2. “It will destroy valuable farmland and green fields.”
Coyte Farm amounts to 98 acres. Agricultural land split by the A390 and, sadly, is not large enough nowadays for a farmer to make a viable living. It has been said that the Coyte development is massive, I can only assume this is because calculations were made on the total area of the farm. Perhaps that’s how the conclusion was reached that it would be the third largest retail space in Cornwall and a bigger shopping area than the existing St Austell town centre.
The retail park including the new road improvements that will make access to St. Mewan School safer and easier, and landscaping to reduce the environmental impact is actually about 24 acres in all. I know this because I bothered to work it out using a Google map calculation tool. This amounts to about three fields mostly hidden from the approach view just as the Recycling centre on Tregongeeves Lane is hidden from view. I’ve been amazed and horrified how easily people accept what they are told rather than checking these things for themselves.
I’m also of the belief that nothing is for ever. We just can’t imagine the future. When the world changes to the extent where land to grow food is more necessary to our existence than cars and supermarkets we humans are clever enough to grown food in other ways we may not imagine, or will have removed the concrete and tarmac and sought the earth again.
3. “The shops that want to come to Coyte can be accommodated in White River Place and on brownfields sites within the town.”
It is a big pity that White River Place doesn’t have M&S or Primark etc. I’m fairly certain that if it made good commercial sense to be in St. Austell they would have taken the opportunity to be in town already.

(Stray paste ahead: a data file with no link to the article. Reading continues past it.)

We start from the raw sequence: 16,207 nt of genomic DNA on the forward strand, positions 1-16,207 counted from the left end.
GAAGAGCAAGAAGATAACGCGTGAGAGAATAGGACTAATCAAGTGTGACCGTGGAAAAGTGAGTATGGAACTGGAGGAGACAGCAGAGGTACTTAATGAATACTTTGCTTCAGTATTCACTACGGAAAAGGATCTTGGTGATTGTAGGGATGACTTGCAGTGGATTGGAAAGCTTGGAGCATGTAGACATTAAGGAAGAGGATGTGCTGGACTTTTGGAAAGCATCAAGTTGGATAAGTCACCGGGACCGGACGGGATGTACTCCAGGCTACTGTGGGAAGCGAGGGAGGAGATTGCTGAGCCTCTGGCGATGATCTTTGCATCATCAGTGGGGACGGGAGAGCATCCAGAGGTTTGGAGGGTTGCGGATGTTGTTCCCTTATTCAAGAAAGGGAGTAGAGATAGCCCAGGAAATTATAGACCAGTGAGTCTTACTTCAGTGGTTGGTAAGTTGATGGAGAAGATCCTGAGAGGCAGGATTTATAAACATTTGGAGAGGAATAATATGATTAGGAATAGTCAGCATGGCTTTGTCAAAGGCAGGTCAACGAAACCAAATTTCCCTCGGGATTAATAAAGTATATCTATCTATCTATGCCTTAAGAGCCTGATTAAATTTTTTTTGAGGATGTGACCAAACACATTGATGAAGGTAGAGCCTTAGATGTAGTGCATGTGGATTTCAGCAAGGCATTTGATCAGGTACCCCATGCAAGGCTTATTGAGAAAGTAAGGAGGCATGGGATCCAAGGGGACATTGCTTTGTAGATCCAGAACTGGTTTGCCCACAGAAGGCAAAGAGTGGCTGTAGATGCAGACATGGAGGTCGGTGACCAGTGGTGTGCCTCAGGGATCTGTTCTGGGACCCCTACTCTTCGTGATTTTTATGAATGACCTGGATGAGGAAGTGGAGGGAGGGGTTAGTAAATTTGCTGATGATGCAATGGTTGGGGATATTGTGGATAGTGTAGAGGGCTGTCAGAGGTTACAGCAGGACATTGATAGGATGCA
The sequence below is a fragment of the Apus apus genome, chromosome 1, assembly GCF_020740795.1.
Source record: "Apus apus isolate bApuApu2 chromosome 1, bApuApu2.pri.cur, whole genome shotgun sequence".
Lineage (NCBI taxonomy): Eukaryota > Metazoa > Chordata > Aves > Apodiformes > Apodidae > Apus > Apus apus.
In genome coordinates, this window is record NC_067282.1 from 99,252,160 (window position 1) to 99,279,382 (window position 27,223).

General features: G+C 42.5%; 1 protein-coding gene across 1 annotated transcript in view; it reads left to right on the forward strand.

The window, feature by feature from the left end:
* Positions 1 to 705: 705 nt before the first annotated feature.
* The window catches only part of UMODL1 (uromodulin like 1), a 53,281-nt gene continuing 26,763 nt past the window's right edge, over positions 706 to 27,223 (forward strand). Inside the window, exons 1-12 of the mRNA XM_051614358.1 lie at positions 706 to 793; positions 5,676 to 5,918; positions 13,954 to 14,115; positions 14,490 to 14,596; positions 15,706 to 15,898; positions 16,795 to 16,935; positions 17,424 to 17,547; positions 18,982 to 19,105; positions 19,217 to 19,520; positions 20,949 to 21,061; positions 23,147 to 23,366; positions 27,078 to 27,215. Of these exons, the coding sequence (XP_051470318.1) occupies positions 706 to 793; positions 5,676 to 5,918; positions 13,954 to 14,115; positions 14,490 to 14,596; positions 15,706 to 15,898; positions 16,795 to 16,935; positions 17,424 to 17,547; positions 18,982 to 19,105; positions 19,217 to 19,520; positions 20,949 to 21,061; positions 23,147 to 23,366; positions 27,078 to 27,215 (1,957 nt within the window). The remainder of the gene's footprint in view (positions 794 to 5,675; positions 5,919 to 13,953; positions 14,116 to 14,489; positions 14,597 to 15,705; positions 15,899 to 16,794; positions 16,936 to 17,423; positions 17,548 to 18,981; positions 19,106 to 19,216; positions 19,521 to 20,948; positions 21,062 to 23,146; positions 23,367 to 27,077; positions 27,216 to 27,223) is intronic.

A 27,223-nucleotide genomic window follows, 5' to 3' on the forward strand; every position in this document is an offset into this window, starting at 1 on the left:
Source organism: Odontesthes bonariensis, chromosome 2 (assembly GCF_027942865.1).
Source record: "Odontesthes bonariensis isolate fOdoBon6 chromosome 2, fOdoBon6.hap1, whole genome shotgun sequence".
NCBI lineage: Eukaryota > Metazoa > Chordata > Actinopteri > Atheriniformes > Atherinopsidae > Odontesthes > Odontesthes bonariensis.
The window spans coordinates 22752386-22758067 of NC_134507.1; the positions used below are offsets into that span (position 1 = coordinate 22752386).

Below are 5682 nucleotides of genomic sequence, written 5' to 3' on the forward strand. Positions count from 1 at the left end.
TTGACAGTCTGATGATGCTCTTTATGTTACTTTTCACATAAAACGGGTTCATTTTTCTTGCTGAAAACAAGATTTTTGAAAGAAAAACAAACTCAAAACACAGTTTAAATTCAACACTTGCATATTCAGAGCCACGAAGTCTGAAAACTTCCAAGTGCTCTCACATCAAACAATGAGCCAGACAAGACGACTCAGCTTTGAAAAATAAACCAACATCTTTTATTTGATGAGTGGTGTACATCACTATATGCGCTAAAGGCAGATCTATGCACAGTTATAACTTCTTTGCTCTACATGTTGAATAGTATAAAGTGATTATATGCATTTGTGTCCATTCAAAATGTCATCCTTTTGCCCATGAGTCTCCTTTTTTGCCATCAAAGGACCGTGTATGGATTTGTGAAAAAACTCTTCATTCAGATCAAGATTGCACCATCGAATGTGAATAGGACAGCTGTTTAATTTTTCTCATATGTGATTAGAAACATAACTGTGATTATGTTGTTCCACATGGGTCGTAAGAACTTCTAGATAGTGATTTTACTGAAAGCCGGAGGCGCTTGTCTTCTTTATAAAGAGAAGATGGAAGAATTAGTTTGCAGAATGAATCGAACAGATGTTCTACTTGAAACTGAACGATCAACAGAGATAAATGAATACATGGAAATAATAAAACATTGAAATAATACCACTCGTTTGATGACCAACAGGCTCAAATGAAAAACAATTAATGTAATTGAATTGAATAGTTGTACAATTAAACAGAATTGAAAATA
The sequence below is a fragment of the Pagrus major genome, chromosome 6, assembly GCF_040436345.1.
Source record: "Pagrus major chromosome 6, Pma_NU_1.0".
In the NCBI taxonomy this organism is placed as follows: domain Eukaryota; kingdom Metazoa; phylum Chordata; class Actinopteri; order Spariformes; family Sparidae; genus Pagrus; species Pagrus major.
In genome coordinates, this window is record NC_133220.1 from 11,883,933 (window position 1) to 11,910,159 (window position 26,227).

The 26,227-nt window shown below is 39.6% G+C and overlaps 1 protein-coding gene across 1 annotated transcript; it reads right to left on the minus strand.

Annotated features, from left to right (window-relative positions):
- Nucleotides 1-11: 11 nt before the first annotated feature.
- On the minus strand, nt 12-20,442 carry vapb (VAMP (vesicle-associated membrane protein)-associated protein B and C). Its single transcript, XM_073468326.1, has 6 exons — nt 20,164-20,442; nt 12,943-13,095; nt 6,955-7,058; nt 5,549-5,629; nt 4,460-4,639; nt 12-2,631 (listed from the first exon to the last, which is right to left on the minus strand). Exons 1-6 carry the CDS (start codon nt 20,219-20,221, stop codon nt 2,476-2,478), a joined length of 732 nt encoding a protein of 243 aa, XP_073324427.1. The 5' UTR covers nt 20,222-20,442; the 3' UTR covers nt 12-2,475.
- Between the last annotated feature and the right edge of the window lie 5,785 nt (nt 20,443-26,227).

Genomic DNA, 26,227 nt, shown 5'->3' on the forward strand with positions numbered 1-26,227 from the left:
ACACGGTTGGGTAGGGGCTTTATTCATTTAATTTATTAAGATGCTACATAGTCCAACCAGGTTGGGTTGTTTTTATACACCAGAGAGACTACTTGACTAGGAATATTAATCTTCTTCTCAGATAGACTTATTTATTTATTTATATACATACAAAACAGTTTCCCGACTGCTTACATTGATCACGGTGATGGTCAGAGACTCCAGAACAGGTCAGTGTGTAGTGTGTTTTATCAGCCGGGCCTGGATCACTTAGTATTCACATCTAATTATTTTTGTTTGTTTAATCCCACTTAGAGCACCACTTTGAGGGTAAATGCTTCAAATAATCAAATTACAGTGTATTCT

In all the so-called independent reports I’ve read, I’ve had to unpick statements given as empirical evidence that Coyte will have a negative effect on the town. The scary part is that the quality of these ‘expensively produced’ reports is, in my own view crammed with ambiguous quantitive statistics presented as definitive evidence to tell us how much other retail is likely to lose out on. They are all deeply lacking in qualative data. None really prove anything, as they are not balanced by how much St. Austell already looses to Truro and so forth and how much spend Coyte could bring back to the town as a whole.
They’ve used examples to suggest Coyte will have an adverse effect on St. Austell that are irrelevant to Cornwall (I think it’s more important to reference Hayle – has that out-of-town retail park had an adverse or positive effect on Hayle?). I’ve looked at Margate. Google it yourselves. It’s really not comparable as a real example – scale and context – by any stretch of the imagination. Balance has to show cases where out-of-town shopping has improved the quality of an area as well as those that don’t so that the the likely impact, positive and negative, can be properly predicted in this case and plans adjusted accordingly.